US 656472 A
Description (OCR text may contain errors)
No. 656,472. Patented Aug. 21, I900. A. REED.
(Application filed Mar. 8, 1900.)
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UNITED STATES PATENT' OFFICE.
ADAM REED, OF ST. JOSEPH, MISSOURI.
SPECIFICATION forming part of Letters Patent No. 656,472, dated August 21, 1900.
Application filed M ch 8, 1900. Serial No. 7,926. (No model.)
To all whom it may concern:
Be it known that I, ADAM REED, a citizen of the United States, residing at St. Joseph, in the county of Buchanan and State of Missouri, have invented new and useful Improvements in Cushion-Shoes, of which the following is a specification.
My invention relates to improvements in shoes; and it consists in a peculiar cushioned Io-shoe of the McKay type, the novelty,
utility, and advantages of which will be fully understood from the following description and claim, when taken in conjunction with the annexed drawings, in which- Figure 1 is a broken perspective view of a portion of a shoe embodying my invention. Fig. 2 is a transverse section of the forward portion of the same. Fig. 3 is perspective view of a portion of the insole.
Referring by letter to said drawings, A is the outer or tap sole, B the vamp, and O the leather insole, of my improved shoe. The insole is provided in its upper side adjacent to its edge with a groove (1, designed to seat the connecting-stitches, presently described, and
thereby prevent the same from forming a projection at the upper side of the insole and rendering the shoe uncomfortable to the wearer. Said insole is also provided in its upper side at the proper point with a depres sion 1). This depression is drilled or otherwise formed in the insole, and has for its purpose to enable the cushion and cushion-covering above it to give and accommodate themselves to thegreat-toe joint of the foot, and thereby render the shoe very comfortable.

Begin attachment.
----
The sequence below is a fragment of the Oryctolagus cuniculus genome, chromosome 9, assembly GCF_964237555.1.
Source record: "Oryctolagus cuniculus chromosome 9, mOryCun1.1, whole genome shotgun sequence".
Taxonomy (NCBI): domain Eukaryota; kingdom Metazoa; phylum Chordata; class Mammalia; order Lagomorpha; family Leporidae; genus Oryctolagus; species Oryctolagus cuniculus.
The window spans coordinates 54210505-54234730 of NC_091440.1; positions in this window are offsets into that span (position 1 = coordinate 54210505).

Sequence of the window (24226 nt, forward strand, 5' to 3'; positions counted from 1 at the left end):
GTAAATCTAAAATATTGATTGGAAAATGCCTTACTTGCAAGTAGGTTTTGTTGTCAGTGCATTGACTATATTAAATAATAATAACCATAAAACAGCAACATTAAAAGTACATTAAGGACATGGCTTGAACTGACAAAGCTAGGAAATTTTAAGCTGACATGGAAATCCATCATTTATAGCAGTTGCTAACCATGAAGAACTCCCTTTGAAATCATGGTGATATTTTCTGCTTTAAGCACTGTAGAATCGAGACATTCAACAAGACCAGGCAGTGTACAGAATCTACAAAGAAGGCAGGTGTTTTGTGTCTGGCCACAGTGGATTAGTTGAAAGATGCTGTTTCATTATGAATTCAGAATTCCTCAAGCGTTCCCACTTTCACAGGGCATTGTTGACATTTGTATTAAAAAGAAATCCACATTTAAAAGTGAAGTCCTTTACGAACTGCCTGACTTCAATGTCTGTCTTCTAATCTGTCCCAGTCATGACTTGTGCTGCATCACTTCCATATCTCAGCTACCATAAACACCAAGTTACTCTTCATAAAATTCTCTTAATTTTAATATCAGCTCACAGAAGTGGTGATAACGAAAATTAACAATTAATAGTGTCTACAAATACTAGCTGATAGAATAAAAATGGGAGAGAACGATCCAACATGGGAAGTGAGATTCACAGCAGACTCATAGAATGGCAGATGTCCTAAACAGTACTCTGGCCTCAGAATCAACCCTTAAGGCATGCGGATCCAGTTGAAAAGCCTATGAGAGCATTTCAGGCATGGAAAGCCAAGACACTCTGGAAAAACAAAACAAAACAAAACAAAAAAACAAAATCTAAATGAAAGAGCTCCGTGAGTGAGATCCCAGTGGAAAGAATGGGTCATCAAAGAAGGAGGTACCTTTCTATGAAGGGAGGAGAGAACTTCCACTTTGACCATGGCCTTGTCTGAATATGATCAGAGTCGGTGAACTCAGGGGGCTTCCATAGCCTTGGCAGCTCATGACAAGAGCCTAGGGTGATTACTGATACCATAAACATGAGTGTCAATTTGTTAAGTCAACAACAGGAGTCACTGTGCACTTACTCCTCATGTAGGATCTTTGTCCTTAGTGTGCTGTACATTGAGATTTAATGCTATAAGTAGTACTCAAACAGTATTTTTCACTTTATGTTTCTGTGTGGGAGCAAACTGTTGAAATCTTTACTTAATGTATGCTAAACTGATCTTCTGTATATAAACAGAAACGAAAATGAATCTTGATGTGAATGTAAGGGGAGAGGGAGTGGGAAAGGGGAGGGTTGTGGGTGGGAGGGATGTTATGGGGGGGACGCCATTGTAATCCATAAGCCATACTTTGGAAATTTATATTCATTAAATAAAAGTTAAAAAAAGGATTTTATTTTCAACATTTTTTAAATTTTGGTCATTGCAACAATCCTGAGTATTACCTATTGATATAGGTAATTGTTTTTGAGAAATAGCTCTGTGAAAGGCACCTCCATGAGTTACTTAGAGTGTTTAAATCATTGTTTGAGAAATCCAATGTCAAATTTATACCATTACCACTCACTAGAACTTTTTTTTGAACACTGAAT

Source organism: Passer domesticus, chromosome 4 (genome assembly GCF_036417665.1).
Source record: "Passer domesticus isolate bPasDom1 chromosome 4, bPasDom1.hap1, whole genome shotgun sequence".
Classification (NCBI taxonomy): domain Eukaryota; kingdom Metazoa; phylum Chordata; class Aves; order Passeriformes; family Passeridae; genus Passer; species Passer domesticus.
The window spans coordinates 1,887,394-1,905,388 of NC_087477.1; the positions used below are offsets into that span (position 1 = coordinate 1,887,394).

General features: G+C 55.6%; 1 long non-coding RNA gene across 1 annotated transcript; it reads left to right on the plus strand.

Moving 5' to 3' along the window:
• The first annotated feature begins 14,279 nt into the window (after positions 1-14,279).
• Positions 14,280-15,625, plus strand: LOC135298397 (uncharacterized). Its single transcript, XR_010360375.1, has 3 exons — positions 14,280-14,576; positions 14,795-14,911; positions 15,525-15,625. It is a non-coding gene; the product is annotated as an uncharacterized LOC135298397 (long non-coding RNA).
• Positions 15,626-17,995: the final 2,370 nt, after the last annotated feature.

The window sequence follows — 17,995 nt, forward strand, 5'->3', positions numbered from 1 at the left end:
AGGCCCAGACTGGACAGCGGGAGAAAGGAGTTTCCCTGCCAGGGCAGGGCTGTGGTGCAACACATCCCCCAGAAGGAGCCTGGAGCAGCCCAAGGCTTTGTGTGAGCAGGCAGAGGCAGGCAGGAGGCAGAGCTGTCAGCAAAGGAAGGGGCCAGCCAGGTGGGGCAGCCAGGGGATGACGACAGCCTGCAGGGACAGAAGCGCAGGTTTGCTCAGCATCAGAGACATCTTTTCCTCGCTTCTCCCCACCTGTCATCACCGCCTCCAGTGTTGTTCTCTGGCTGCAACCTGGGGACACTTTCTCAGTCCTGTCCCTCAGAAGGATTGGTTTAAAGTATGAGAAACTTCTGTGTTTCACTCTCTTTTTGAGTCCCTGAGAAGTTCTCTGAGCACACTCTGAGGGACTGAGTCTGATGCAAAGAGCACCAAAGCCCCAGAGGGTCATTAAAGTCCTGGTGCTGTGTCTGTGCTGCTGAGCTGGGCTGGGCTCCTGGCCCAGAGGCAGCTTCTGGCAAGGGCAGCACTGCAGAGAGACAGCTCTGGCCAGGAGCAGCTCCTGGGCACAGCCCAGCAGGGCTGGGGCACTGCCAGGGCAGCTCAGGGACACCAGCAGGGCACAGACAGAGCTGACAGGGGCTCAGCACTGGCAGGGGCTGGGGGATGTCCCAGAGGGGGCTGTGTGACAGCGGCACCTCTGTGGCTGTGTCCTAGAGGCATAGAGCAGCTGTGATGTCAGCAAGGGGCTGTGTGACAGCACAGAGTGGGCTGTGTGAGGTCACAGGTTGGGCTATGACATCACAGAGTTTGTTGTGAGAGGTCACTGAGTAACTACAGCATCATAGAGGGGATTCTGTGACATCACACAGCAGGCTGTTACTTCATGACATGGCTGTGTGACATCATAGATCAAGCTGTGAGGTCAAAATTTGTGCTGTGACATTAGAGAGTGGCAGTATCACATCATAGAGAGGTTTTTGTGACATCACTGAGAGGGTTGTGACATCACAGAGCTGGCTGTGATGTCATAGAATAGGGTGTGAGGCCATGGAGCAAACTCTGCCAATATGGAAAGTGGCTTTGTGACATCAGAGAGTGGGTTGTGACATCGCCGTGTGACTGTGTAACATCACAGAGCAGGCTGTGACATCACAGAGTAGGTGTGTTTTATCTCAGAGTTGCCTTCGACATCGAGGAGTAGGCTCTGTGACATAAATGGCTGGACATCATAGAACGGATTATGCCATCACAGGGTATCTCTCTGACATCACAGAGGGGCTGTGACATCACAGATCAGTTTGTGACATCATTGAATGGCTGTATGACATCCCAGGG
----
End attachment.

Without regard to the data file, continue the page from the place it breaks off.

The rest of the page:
D is the cushion of lambs wool or other suitable material, and E is the covering thereof, which is preferably of calfskin or other soft leather. The cushion D occupies the space within the groove a and is securely connected, by cement or other suitable means, to the upper side of the insole. The covering E, however, extends to the edge of the insole and entirely covers the cushion and insole, to both of which it is connected by cement or other suitable means.
F indicates the stitches, which extend through and connect the insole and tap-sole and the edges of the vamp interposed between said insole and tap-sole, as best shown in to secure by Letters Patent, is-
Fig. 2. These stitches rest in the groove at below the plane of the upper side of the insole, and hence are prevented from rendering the shoe uncomfortable to the wearer. They also serve to draw the covering E down into the groove a, with the result that the cushion D is effectually prevented from coming in contact with them. This will be appreciated as an important advantage when it is stated that if the stitches passed through or came in contact with the cushion the waxed thread of which the stitches are formed would tend to tear and desintegrate the wool, felt, or simi lar material of the cushion.
By virtue of the construction described it will be observed that when the tap-sole A is worn it may be readily removed and replaced by a new tap-sole, and it will also be observed that the new tap or half sole may be connected to the vamp and insole by either nails or stitches, as desired, since neither come in contact with nor tend in any way to tear or otherwise injure the cushion of lambs wool or suitable material.
I construct my improved shoe after the simple McKay method-that is to say, after connecting the cushion and cushion-covering to the insole in the manner described I fasten the.
insole in an inverted position on a last with lasting-tacks,whicl1 I have deemed it unnecessary to illustrate. I then fasten the upper or vamp and the tap-sole to the insole with the same lasting-tacks, after which I remove the last from the shoe and proceed to sew the shoe on a McKay machine. When the sewing operation is completed, the last is put back in the shoe and the shoe is finished in the usual manner.
-It follows from the foregoing that while my improved shoe is very comfort-able and is calculated to effectually prevent callous growths on the bottom of the foot it may be made and sold with profit for such a price as will place it within the reach of the very poorest,which is an important desideratum.
What I claim as my invention, anddesire The herein-described shoe comprising the leather insole having the groove in its upper side adjacent to its edge, the cushion arranged on the insole within the groove the cushion down into said groove, substantially as speci- 10 fied.
In testimony whereof I have hereunto set my hand in presence of two subscribing witnesses.
ARTHUR LINN, H. J. HARLOW.